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College is chaotic.

Image courtesy of [image creator name] / FreeDigitalPhotos.net

Image courtesy of Janaka Dharmasena / FreeDigitalPhotos.net


Even though we have set class schedules, the amount of homework and projects and meetings are constantly shifting from week to week. With a schedule constantly in flux, it’s hard to be consistent about anything, especially diets and New Year’s resolutions.

If you’re still keeping up with your New Year’s resolutions, now you’ve got another challenge staring you down: Lent.

Giving up anything that you really enjoy for an extended period of time can be rough, no matter what it is. But trying to keep up with this in college — where there are temptations around every corner — makes keeping your Lenten promise even harder.

If you still haven’t settled on a Lenten promise yet, here are some ideas on how to keep that promise for all 40 days.

Give up something that will help your health

For me this year, it’s pop (or soda, as some of you call it). As much as I love Mountain Dew, I’m trying to lose weight AND I’ve been getting a bunch of cavities lately. I need to take a break from pop! As hard as it’s going to be, I will keep myself in check by reminding myself that this is for LENT. This makes it harder for me to cheat on my promise, since this isn’t just some random diet I’m putting myself on. Knowing that I’m working to keep up with a promise I made to God while I’m getting myself in better shape gives me much more motivation.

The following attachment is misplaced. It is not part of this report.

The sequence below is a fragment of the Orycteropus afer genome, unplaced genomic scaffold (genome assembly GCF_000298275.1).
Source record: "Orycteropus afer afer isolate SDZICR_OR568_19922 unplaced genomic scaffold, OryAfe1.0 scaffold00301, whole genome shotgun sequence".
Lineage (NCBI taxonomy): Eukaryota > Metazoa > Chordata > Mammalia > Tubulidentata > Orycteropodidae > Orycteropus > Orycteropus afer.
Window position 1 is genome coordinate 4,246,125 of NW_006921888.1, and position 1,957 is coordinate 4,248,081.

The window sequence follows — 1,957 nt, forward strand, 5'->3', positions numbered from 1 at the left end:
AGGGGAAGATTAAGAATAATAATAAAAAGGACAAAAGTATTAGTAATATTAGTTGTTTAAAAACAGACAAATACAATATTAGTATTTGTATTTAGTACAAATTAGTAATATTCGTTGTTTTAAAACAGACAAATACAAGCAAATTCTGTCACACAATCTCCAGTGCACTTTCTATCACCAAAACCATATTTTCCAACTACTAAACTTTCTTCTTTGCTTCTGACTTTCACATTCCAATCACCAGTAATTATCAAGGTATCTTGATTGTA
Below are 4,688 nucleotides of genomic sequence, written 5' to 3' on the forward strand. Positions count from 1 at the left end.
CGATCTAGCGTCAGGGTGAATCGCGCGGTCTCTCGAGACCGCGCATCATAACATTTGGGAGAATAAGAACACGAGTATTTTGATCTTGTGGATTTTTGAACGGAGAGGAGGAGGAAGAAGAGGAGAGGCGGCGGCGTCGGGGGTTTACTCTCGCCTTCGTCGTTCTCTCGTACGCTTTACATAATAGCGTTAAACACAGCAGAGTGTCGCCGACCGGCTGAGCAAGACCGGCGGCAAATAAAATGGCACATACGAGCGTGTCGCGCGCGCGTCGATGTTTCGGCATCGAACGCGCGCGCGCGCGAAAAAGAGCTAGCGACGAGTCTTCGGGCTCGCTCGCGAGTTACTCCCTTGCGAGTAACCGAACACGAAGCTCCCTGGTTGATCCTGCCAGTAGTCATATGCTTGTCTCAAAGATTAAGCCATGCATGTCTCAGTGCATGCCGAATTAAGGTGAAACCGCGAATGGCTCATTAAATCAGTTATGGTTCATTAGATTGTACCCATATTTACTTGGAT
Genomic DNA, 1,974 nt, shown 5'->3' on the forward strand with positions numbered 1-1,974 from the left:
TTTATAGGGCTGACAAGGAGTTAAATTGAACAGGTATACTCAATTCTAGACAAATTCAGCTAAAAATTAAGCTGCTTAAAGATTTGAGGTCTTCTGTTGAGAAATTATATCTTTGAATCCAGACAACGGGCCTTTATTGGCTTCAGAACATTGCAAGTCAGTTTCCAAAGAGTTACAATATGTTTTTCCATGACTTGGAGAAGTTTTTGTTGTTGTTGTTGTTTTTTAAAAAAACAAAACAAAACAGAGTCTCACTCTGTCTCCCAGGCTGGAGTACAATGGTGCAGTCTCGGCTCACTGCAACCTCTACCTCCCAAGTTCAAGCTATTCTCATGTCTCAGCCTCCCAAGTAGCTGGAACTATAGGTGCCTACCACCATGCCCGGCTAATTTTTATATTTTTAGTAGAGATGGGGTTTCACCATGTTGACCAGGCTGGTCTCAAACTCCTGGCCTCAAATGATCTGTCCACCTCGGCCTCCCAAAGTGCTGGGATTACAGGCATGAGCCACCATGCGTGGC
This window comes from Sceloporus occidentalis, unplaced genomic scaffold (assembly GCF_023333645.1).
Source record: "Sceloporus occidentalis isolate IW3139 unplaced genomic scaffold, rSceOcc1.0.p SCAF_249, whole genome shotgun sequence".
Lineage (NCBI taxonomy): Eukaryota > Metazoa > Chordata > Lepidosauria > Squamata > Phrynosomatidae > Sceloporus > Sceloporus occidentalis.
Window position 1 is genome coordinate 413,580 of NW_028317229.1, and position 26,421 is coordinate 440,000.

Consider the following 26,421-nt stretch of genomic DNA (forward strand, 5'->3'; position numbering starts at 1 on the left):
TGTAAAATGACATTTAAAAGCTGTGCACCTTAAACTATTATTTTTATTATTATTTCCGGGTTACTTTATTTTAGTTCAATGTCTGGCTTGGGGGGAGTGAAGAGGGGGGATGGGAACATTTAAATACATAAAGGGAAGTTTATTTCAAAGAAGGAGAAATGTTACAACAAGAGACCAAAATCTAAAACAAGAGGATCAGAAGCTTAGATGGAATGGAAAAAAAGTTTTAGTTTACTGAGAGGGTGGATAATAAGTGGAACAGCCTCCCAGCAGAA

Try to change a behavior that you don’t like about yourself

I, for one, need to work on gossiping. I hate that part about myself. Sometimes I wish I could stop myself mid-sentence, but the “word vomit” won’t stop flowing. Since I already know that I don’t like this about myself, it makes me more eager to change it. Add in the fact that this is a good Lenten promise to make because this will make me a better Christian, and I know this will help me continue on for the whole season.

Instead of taking something away, ADD something

Lent doesn’t always have to mean the absence of something — it could also mean that you pledge to devote more time to volunteering or spending time with a grandparent instead. Focusing on a positive goal is a lot easier than focusing on a negative one. It’s also a lot easier to pump yourself up by saying, “I will do this,” instead of saying, “I won’t do this.”

No matter what you choose to give up (or chose to do), it’s not going to be easy. Your friends may not understand why this pledge means so much and could tempt you to break your pact with God without even realizing it. Good luck!

Don’t celebrate Lent? No worries! There are still ways to add some positive changes to your life. If you’ve already given up on your New Year’s resolutions, try to make some new ones. These tips I’ve offered for Lenten promises could also apply to New Year’s resolutions.

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